The Los Angeles Zoo (website) is located north of downtown, where Interstate 5 and CA-134 meet. Nestled in Griffith Park, the zoo opened in 1966 and currently covers 113 acres of hilly terrain. Virtually whenever the inclination hits, you can grab the family and visit the zoo. Except for Christmas day, the zoo is open from 10 a.m. to 5 p.m. seven days a week with ample parking that is free of charge. Hours are even extended until 6 p.m. for the summer season, starting July 1 through Labor Day. But be sure to give yourself enough time, as admission closes when the animals are brought inside, approximately an hour before closing.
Due to the expansive and hilly grounds, the Safari Shuttle offers the best way to get around and see as much of the zoo as possible in one day. For a small fee, the shuttle takes visitors from one end of the park to the other, with six stops in between. The shuttle runs seven days a week from 10 a.m. to 5 p.m.
Housing 1,100 animals of more than 250 species, the zoo offers something for animal lovers of all ages. The zoo is not only a traditional source of entertainment and education for the public, but its emphasis on research and conservation make the Los Angeles Zoo a must-see destination. In fact, nearly 40% of the zoo's animals are threatened or endangered. In particular, the zoo is known for its conservation efforts with the endangered California Condor. Much of this work takes place in the Gottlieb Animal Health and Conservation Center. While in a restricted area, this center is the heartbeat of the zoo's conservation efforts, as well as where the zoo treats its injured and sick animals.
There are several main exhibits at the Los Angeles Zoo, each drawing visitors from around the world. In addition to the beloved tigers and lions and bears, you will encounter many animals in authentic habitats that are not found at smaller zoos. Campo Gorilla Reserve houses African lowland gorillas and the design of the habitat allows you to meet the gorillas quite close up. Both the Chimpanzees of the Mahale Mountains and Red Ape (Orangutan) Rainforest provide an insider's view to the daily lives of these amusing primates. The Sea Life Cliffs and the Pachyderm Forest are particularly engaging with their underwater views of sea lions and hippos. The Koala exhibit also draws large crowds to its cuddly Australian residents.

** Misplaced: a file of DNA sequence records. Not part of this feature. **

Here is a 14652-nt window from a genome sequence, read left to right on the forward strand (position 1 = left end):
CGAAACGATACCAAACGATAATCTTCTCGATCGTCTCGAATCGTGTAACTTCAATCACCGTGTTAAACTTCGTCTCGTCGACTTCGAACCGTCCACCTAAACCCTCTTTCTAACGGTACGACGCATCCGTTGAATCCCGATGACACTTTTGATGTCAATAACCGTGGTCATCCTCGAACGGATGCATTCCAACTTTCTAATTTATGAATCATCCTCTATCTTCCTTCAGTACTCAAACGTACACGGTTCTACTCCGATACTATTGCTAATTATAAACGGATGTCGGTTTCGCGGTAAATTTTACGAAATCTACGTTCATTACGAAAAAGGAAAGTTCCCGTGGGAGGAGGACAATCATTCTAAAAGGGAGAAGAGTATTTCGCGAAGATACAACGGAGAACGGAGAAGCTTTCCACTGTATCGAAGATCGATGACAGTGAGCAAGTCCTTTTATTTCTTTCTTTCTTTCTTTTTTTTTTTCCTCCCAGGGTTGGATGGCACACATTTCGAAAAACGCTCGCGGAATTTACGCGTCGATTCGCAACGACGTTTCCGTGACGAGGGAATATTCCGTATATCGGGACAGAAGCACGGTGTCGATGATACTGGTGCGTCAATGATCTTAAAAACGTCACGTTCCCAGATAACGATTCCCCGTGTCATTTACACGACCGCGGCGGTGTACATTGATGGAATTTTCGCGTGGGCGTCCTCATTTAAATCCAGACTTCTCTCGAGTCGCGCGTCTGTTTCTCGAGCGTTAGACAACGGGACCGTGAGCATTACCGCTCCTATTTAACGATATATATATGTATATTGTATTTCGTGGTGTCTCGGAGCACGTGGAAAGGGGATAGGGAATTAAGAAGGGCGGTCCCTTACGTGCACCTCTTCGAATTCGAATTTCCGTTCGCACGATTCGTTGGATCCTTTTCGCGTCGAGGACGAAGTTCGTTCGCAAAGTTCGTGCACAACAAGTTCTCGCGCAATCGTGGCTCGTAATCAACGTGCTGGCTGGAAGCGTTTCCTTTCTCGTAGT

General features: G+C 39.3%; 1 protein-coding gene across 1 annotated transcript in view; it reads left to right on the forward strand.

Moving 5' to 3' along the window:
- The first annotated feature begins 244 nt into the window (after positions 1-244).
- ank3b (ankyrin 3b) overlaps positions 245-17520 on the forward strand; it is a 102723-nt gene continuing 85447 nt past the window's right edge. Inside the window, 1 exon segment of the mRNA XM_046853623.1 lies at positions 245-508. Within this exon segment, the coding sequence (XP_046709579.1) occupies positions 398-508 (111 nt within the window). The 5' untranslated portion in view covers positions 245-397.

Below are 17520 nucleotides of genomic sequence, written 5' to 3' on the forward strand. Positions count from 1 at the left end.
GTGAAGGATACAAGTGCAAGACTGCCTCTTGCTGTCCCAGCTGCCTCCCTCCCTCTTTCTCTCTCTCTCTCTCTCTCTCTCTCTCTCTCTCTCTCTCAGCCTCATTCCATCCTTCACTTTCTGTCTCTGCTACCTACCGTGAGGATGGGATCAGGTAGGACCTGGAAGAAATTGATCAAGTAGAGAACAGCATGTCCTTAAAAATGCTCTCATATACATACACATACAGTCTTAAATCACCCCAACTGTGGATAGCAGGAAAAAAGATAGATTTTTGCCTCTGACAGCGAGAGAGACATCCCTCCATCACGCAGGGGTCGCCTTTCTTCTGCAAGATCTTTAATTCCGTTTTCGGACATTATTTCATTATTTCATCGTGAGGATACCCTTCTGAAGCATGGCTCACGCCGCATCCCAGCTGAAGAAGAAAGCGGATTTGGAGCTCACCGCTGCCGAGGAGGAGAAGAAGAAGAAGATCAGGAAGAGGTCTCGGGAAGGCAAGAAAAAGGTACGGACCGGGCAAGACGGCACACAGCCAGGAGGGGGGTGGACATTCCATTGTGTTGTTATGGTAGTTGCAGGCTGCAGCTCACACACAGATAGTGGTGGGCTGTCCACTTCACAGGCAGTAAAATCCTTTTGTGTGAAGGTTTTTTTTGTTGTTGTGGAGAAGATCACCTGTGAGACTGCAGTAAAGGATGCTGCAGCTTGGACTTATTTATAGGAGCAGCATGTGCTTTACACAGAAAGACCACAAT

One of the newest exhibits at the L.A. Zoo is The LAIR (Living Amphibians, Invertebrates, and Reptiles), an impressive collection of Komodo dragons, Chinese alligators, false gavials, Burmese and star tortoises that was placed under care of the Los Angeles Zoo, after having been confiscated from a Malaysian animal smuggler.
The zoo also appeals to visitors with green thumbs or just a love of plants. Growing more than 7,400 plants of over 800 species in 15 distinct collections, the plant life represents native foliage from various continents. With such an extensive collection, the zoo became certified as a botanical garden in 2002. The plant collections link to the zoo's mission of habitat preservation in that the plants provide the zoo animals shade, food and even a source of entertainment. And on hot days, the shade provided to the humans is quite welcome too.